Professor Seth G.N. Grant FRSE
Centre for Neuroregeneration
49 Little France Crescent
Seth Grant graduated from Sydney University with a Bachelor of Science (Medicine) degree based on research in respiratory neurophysiology with Dr. D.J.C. Read in 1980.
He graduated with Bachelor of Medicine and Bachelor of Surgery with First Class Honours in 1994 and also conducted respiratory physiology research at the Royal Free Hospital London with Dr. S.W. Clarke in 1981 and 1983.
From 1985-1989 he was a Postdoctoral Fellow at Cold Spring Harbor Laboratory (New York) with Dr. D.Hanahan studying transgenic mouse models of cancer and diabetes.
As a research associate at the Howard Hughes Medical Institute (1989-1994) and Centre for Neurobiology and Behavior at Columbia University (New York) he studied mouse genetic models of learning and memory with Dr. E.R. Kandel (Nobel Laureate in Medicine and Physiology, 2000).
He established his laboratory at the Centre for Genome Research at Edinburgh University in 1994 and in 2000 was appointed Professor of Molecular Neuroscience in the Division of Neuroscience. In 2003 he was appointed Principal Investigator at the Wellcome Trust Sanger Institute in Cambridge and remained there until 2011, when he returned to Edinburgh University.
He has held additional appointments including the John Cade Visiting Professor at Melbourne University (2005), Honorary Professorship at Cambridge University (2007 onward) and elected Fellow of the Royal Society of Edinburgh (2011).
The long-term aim is to understand the fundamental mechanisms of behaviour and how these mechanisms are involved in brain disease.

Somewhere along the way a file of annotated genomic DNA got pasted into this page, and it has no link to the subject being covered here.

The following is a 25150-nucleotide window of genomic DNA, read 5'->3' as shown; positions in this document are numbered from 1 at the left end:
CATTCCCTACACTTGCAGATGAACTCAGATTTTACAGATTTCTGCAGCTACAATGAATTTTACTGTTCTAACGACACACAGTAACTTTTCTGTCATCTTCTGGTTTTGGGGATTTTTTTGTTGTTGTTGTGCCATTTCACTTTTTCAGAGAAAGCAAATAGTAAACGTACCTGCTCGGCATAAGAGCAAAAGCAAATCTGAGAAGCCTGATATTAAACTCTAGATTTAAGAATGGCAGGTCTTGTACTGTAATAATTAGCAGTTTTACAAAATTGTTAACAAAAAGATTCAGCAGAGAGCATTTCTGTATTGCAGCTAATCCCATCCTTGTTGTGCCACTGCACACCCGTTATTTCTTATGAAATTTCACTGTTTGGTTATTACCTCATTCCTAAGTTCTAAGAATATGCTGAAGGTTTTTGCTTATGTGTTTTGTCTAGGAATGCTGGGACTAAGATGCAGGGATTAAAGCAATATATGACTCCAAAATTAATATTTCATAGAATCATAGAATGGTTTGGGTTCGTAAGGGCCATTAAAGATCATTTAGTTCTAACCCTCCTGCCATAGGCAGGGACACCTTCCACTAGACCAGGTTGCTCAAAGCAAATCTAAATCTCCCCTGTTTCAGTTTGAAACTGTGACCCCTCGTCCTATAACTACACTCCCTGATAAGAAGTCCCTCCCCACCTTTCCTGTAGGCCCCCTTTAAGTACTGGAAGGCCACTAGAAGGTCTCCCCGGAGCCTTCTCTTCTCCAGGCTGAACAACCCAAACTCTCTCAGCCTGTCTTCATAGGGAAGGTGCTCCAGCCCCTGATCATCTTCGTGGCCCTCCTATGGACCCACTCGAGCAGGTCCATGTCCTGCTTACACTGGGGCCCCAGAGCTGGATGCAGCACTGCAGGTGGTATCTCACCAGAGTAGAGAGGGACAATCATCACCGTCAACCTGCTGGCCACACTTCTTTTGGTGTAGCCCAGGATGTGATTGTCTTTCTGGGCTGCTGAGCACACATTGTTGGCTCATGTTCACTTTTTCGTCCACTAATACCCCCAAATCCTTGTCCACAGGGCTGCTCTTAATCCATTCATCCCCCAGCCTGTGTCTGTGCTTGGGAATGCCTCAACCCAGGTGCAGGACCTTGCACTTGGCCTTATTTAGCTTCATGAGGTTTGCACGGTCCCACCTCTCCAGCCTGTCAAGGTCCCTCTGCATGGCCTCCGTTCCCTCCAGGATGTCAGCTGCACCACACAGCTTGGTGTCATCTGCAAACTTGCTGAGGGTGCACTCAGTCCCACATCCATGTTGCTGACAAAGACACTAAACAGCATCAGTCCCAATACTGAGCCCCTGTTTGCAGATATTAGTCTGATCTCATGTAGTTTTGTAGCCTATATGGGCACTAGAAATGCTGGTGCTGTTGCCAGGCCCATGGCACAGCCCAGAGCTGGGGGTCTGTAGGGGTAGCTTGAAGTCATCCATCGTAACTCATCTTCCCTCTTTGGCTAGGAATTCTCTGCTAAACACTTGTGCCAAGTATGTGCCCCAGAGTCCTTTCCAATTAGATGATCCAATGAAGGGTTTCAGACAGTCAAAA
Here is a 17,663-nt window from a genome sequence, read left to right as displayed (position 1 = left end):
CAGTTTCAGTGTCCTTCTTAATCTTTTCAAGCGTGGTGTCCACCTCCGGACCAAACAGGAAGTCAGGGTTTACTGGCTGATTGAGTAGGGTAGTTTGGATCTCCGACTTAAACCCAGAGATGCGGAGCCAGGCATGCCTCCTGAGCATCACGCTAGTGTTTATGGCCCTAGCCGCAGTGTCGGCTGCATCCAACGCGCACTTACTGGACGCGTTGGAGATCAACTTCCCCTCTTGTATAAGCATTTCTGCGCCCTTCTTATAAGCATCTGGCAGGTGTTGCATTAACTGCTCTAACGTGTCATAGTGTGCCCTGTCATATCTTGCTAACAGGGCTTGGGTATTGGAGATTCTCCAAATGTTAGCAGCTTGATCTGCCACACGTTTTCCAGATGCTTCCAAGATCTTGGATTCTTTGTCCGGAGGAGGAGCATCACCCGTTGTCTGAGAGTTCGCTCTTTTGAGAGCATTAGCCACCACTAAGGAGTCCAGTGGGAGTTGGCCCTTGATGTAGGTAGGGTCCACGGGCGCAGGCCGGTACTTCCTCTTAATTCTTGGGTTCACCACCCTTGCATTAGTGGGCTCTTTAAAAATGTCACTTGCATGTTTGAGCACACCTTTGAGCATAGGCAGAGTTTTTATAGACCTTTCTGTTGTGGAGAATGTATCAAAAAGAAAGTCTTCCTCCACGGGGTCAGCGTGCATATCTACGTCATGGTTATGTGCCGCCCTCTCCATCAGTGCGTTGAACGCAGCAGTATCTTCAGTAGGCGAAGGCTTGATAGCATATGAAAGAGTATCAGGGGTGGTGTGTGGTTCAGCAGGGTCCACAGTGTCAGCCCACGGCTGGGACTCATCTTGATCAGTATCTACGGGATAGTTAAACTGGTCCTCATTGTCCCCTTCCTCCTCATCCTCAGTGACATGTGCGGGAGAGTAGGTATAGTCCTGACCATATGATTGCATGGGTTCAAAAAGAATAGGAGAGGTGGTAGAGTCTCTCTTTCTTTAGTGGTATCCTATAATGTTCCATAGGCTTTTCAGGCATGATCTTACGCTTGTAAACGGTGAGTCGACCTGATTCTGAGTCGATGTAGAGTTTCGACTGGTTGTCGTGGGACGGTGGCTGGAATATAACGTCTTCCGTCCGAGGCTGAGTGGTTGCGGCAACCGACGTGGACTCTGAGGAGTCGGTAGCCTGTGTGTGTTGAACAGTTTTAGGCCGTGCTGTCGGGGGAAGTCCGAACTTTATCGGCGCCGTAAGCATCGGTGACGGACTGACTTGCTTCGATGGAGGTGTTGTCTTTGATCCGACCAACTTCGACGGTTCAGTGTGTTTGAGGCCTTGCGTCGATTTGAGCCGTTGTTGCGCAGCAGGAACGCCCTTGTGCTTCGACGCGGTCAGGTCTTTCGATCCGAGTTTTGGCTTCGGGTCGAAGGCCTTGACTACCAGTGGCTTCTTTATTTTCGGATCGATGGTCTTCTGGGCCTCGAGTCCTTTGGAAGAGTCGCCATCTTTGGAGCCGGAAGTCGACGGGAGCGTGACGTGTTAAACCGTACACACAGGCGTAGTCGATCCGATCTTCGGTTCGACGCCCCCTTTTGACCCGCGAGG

The research has focussed on the study of genes and proteins that control the synapses between nerve cells. Multiprotein machines comprising many different protein components are responsible for basic innate and learned behaviours and dysfunction in many brain diseases. Recent work shows that these mechanisms are conserved between mice and humans opening new avenues for diagnosis and therapeutic discoveries.
The Genes to Cognition research team (www.genes2cognition.org) has generated a large amount of data and tools that are freely available and an education and public understanding website (www.G2COnline.org).
The Grant lab is currently funded by The Wellcome Trust, Medical Research Council and European Union (GENCODYS, EUROSPIN, SYNSYS, Human Brain Project)
1. Nithianantharajah J, Komiyama NH, McKechanie A, Johnstone M,Blackwood DH, St Clair D, Emes RD, van de Lagemaat LN, Saksida LM, Bussey TJ, Grant SGN (2013) Synaptic scaffold evolution generated components of vertebrate cognitive complexity. Nature Neuroscience Published online: 02 December 2013:10.1038/nn.3276
2. Ryan TJ, Kopanitsa MV, Indersmitten T, Nithianantharajah J,Afinowi NO, Pettit C, Stanford LE, Sprengel S, Saksida LM, Bussey TJ, O‟Dell TJ, Grant SGN, Komiyama NH (2013) Evolution of GluN2A/B cytoplasmic domains diversified vertebrate synaptic plasticity and behaviour. Published online: 02 December 2013:10.1038/nn.3277
3. Hawrylycz MJ et al. (2012) An anatomically comprehensive atlas of the adult human brain transcriptome. Nature 489:391-399.
4. Bayes A, van de Lagemaat LN, Collins MO, Croning MD, Whittle IR, Choudhary JS, Grant SG (2011) Characterization of the proteome, diseases and evolution of the human postsynaptic density. Nature Neuroscience 14:19-21.